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Dr. Albert Einstein: Theoretical Physics, Relativity and the Photoelectric Effect, 1935

Special Relativity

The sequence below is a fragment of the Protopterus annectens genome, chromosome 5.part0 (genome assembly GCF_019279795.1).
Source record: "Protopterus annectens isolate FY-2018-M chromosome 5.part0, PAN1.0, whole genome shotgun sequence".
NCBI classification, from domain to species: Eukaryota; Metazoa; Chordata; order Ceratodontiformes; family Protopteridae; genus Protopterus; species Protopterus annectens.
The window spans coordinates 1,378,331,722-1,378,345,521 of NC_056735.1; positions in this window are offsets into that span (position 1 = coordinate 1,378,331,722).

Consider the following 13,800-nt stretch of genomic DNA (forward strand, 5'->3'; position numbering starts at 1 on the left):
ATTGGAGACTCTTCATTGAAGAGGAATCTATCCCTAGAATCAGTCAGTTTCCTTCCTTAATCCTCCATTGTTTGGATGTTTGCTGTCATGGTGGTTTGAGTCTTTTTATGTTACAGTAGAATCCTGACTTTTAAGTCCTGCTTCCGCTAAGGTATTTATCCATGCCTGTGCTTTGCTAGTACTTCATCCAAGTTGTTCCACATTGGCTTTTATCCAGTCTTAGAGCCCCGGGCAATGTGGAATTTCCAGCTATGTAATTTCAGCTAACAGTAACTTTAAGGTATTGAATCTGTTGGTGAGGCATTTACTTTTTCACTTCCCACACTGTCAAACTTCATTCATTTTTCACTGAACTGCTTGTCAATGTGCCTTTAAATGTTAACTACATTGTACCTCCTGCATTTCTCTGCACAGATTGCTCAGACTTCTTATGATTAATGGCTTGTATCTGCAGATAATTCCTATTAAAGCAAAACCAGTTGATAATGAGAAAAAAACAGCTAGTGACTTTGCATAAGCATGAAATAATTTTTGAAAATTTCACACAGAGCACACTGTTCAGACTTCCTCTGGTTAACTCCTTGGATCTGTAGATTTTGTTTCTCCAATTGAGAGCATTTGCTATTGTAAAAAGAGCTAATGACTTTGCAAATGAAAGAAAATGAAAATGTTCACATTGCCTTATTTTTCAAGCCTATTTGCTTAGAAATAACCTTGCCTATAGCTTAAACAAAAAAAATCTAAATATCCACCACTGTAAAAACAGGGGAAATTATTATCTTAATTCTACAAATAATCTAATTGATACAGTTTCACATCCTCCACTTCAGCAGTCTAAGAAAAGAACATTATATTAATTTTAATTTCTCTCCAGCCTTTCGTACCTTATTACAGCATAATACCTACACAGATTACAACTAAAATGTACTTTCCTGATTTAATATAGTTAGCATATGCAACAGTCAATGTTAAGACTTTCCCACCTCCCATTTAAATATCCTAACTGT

Einstein's theory of special relativity is fundamentally a theory of measurement. He qualified the theory as "special" because it refers only to uniform velocities (meaning to objects either at rest or moving at a constant speed). In formulating his theory, Einstein dismissed the concept of the "ether," and with it the "idea of absolute rest." Prior to the generation of Einstein's theory of special relativity, physicists had understood motion to occur against a backdrop of absolute rest (the "ether"), with this backdrop acting as a reference point for all motion. In dismissing the concept of this backdrop, Einstein called for a reconsideration of all motion. According to his theory, all motion is relative and every concept that incorporates space and time must be considered in relative terms. This means that there is no constant point of reference against which to measure motion. Measurement of motion is never absolute, but relative to a given position in space and time. Returning to Galileo's cannonball, Einstein considered this: the cannonball falling from the mast of the ship would appear to an observer standing on the deck of that ship as though it dropped straight down; however, to an observer standing on the shore, the cannonball would appear to follow a curved trajectory on its way to the base of the mast. Which trajectory did the ball actually follow? According to Einstein's theory of special relativity, the answer is, both—and neither. Each observer's observation is valid in its own reference frame, yet each is no more than an artifact of the measurement, or observation, undertaken by the observer.